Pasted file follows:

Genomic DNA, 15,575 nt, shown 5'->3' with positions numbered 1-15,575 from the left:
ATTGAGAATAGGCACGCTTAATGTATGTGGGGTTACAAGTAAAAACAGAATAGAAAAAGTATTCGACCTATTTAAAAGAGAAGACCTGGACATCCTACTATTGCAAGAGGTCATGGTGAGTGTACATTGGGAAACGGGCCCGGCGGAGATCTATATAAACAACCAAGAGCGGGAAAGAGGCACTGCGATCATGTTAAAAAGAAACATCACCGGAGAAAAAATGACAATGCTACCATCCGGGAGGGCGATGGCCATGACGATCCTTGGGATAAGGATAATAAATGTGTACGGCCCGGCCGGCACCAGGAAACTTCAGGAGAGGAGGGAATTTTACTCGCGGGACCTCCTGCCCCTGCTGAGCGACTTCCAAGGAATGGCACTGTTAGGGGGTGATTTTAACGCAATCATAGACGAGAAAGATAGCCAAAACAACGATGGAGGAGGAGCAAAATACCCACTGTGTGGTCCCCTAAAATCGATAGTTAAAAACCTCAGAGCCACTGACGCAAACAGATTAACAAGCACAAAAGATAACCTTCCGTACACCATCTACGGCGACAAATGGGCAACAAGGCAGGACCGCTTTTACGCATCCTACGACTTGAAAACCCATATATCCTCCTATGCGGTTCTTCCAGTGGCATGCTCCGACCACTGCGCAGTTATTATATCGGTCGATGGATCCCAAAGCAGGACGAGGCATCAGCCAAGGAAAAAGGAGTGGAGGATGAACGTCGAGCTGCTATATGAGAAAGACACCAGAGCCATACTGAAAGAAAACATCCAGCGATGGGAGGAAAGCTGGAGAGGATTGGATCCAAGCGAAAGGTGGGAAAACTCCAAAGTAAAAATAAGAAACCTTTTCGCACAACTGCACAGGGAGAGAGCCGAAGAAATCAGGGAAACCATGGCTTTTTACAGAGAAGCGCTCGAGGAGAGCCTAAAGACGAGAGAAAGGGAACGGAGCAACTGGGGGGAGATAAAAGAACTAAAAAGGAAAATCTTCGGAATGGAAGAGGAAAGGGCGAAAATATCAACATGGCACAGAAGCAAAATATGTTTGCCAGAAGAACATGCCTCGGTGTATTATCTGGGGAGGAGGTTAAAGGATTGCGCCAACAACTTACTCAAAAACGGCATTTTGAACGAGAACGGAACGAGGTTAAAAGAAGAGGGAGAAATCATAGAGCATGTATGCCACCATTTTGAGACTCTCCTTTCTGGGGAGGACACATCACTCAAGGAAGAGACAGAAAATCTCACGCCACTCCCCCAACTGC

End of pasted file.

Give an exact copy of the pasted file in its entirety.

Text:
Genomic DNA, 15,575 nt, shown 5'->3' with positions numbered 1-15,575 from the left:
ATTGAGAATAGGCACGCTTAATGTATGTGGGGTTACAAGTAAAAACAGAATAGAAAAAGTATTCGACCTATTTAAAAGAGAAGACCTGGACATCCTACTATTGCAAGAGGTCATGGTGAGTGTACATTGGGAAACGGGCCCGGCGGAGATCTATATAAACAACCAAGAGCGGGAAAGAGGCACTGCGATCATGTTAAAAAGAAACATCACCGGAGAAAAAATGACAATGCTACCATCCGGGAGGGCGATGGCCATGACGATCCTTGGGATAAGGATAATAAATGTGTACGGCCCGGCCGGCACCAGGAAACTTCAGGAGAGGAGGGAATTTTACTCGCGGGACCTCCTGCCCCTGCTGAGCGACTTCCAAGGAATGGCACTGTTAGGGGGTGATTTTAACGCAATCATAGACGAGAAAGATAGCCAAAACAACGATGGAGGAGGAGCAAAATACCCACTGTGTGGTCCCCTAAAATCGATAGTTAAAAACCTCAGAGCCACTGACGCAAACAGATTAACAAGCACAAAAGATAACCTTCCGTACACCATCTACGGCGACAAATGGGCAACAAGGCAGGACCGCTTTTACGCATCCTACGACTTGAAAACCCATATATCCTCCTATGCGGTTCTTCCAGTGGCATGCTCCGACCACTGCGCAGTTATTATATCGGTCGATGGATCCCAAAGCAGGACGAGGCATCAGCCAAGGAAAAAGGAGTGGAGGATGAACGTCGAGCTGCTATATGAGAAAGACACCAGAGCCATACTGAAAGAAAACATCCAGCGATGGGAGGAAAGCTGGAGAGGATTGGATCCAAGCGAAAGGTGGGAAAACTCCAAAGTAAAAATAAGAAACCTTTTCGCACAACTGCACAGGGAGAGAGCCGAAGAAATCAGGGAAACCATGGCTTTTTACAGAGAAGCGCTCGAGGAGAGCCTAAAGACGAGAGAAAGGGAACGGAGCAACTGGGGGGAGATAAAAGAACTAAAAAGGAAAATCTTCGGAATGGAAGAGGAAAGGGCGAAAATATCAACATGGCACAGAAGCAAAATATGTTTGCCAGAAGAACATGCCTCGGTGTATTATCTGGGGAGGAGGTTAAAGGATTGCGCCAACAACTTACTCAAAAACGGCATTTTGAACGAGAACGGAACGAGGTTAAAAGAAGAGGGAGAAATCATAGAGCATGTATGCCACCATTTTGAGACTCTCCTTTCTGGGGAGGACACATCACTCAAGGAAGAGACAGAAAATCTCACGCCACTCCCCCAACTGC